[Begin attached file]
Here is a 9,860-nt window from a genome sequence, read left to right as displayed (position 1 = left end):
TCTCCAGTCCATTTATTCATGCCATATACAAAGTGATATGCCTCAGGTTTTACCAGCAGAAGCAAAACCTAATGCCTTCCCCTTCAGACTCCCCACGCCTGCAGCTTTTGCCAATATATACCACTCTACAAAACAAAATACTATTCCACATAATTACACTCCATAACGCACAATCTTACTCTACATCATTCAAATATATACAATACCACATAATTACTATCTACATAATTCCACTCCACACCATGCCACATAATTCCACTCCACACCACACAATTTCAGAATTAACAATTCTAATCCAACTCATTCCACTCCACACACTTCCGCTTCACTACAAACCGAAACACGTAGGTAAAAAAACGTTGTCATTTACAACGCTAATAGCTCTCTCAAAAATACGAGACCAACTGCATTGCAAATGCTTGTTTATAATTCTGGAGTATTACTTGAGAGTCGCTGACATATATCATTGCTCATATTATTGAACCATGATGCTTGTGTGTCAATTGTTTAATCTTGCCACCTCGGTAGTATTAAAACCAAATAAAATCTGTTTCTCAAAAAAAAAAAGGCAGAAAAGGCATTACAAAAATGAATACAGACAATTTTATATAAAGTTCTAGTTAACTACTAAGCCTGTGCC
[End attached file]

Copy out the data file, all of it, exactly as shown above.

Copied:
Here is a 9,860-nt window from a genome sequence, read left to right as displayed (position 1 = left end):
TCTCCAGTCCATTTATTCATGCCATATACAAAGTGATATGCCTCAGGTTTTACCAGCAGAAGCAAAACCTAATGCCTTCCCCTTCAGACTCCCCACGCCTGCAGCTTTTGCCAATATATACCACTCTACAAAACAAAATACTATTCCACATAATTACACTCCATAACGCACAATCTTACTCTACATCATTCAAATATATACAATACCACATAATTACTATCTACATAATTCCACTCCACACCATGCCACATAATTCCACTCCACACCACACAATTTCAGAATTAACAATTCTAATCCAACTCATTCCACTCCACACACTTCCGCTTCACTACAAACCGAAACACGTAGGTAAAAAAACGTTGTCATTTACAACGCTAATAGCTCTCTCAAAAATACGAGACCAACTGCATTGCAAATGCTTGTTTATAATTCTGGAGTATTACTTGAGAGTCGCTGACATATATCATTGCTCATATTATTGAACCATGATGCTTGTGTGTCAATTGTTTAATCTTGCCACCTCGGTAGTATTAAAACCAAATAAAATCTGTTTCTCAAAAAAAAAAAGGCAGAAAAGGCATTACAAAAATGAATACAGACAATTTTATATAAAGTTCTAGTTAACTACTAAGCCTGTGCC